Good mental health helps increase the survival rate of elderly cancer patients. The Department of Medical Oncology at National Cancer Centre Singapore shares the five factors.
NCCS study shows that elderly cancer patients in good mental and emotional health are likely to have a better chance of recovery than those who are not
Depression was one of six factors identified as having a direct impact on the survival rate of elderly Asian cancer patients. The study, reported in the Journal of Clinical Oncology (20 Sep 2011) was carried out on 249 elderly patients who were attending the oncology clinic at
National Cancer Centre Singapore (NCCS), a member of the
“We conduct screening tests for our elderly cancer patients as part of the Comprehensive Geriatric Assessment (CGA). The CGA analyses six factors that could predict the overall survival rate of elderly cancer patients,” says
Dr Ravindran Kanesvaran, one of the study’s researchers and Consultant at the
Department of Medical Oncology, NCCS.
If the elderly cancer patients show signs of depression – detectable in their negative moods and feelings, loss of appetite and sleep, or loss of interest in life – they are referred to a psychiatrist for a thorough evaluation of their psychological state before recommending treatment, Dr Kanesvaran adds.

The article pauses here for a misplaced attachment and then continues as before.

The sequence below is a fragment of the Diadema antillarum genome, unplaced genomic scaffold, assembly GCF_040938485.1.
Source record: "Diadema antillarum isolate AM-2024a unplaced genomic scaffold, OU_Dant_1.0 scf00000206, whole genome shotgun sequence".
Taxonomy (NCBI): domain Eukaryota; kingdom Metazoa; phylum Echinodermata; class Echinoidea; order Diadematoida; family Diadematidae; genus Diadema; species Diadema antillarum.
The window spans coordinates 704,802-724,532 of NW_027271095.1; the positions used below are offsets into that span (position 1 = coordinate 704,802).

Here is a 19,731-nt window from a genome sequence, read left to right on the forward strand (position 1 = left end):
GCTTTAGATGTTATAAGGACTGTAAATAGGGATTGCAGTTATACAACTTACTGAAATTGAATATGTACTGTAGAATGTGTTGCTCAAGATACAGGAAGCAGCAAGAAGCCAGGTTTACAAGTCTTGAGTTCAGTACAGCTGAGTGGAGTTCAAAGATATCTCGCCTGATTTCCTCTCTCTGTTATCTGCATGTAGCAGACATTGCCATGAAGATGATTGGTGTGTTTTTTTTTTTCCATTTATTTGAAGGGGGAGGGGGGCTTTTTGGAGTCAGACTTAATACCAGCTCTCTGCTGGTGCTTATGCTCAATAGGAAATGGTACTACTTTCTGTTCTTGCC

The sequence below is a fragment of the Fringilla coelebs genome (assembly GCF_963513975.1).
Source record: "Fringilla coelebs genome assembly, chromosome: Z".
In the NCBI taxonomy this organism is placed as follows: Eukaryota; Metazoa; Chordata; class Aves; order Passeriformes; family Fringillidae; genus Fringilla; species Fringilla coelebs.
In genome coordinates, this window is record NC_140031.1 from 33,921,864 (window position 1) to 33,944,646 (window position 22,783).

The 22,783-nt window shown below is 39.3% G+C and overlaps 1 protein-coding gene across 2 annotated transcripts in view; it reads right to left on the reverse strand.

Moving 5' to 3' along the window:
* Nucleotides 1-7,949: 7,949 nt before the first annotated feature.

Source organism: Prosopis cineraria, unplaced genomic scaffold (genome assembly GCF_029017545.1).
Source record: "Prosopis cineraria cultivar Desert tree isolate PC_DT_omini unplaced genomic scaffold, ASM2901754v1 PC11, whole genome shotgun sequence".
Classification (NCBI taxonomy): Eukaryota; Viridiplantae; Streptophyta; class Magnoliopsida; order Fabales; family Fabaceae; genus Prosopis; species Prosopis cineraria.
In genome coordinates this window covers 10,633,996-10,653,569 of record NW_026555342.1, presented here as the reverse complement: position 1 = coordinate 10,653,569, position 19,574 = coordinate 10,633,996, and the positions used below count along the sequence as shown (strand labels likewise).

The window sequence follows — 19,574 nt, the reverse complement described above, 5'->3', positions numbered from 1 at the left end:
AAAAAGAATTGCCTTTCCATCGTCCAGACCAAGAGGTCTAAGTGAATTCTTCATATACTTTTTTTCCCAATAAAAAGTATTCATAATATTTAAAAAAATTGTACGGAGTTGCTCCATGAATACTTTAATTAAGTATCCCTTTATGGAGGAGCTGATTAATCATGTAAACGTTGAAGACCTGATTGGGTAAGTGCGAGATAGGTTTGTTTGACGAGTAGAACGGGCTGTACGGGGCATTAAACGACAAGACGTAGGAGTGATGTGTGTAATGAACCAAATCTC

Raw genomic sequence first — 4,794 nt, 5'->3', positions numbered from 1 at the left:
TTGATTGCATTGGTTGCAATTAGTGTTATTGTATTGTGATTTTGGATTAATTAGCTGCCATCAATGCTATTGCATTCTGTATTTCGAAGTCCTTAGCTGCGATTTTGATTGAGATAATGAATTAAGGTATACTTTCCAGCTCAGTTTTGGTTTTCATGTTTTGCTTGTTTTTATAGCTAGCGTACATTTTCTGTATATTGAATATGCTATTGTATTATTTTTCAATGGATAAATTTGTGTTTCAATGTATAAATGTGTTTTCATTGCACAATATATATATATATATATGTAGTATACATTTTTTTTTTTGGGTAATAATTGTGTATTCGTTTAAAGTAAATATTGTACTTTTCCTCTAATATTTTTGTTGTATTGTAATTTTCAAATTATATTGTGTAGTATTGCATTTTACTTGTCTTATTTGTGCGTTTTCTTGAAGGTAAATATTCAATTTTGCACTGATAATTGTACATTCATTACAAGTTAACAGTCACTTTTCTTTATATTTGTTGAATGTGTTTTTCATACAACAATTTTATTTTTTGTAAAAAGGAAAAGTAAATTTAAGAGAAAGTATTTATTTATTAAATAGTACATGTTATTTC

Other factors affecting the elderly's cancer survival rate
Besides depression, the study identified five other factors that could affect elderly cancer patients’ survival rate:
Read on to find out elderly cancer patients' survival rates can be improved.
Stage of cancer
Elderly cancer patients with advanced cancer (stages III and IV) have a poorer prognosis.
Abnormal albumin levels (indicator of severe malnutrition)
Low albumin (protein) levels in the blood, evident from the swelling of the body, usually indicate worsening of the disease and a poorer prognosis. Proper nutrition and intravenous albumin supplementation may temporarily raise albumin levels.
Cognitive impairment (e.g. dementia)
Elderly cancer patients who are cognitively impaired have a poorer prognosis than those who are not. Dementia can affect a patient’s compliance to treatment.
Co-morbidity (existence of one or two additional diseases)
Elderly cancer patients, who suffer from diseases in addition to cancer, are found to have a worse cancer survival rate than those who are only battling cancer.
Poor ECOG status (defined as Eastern Cooperative Oncology Group performance status or functional capacity for daily living)
Elderly cancer patients, who are able to perform normal daily activities independently, have a significantly better survival rate than those who are totally dependent on others.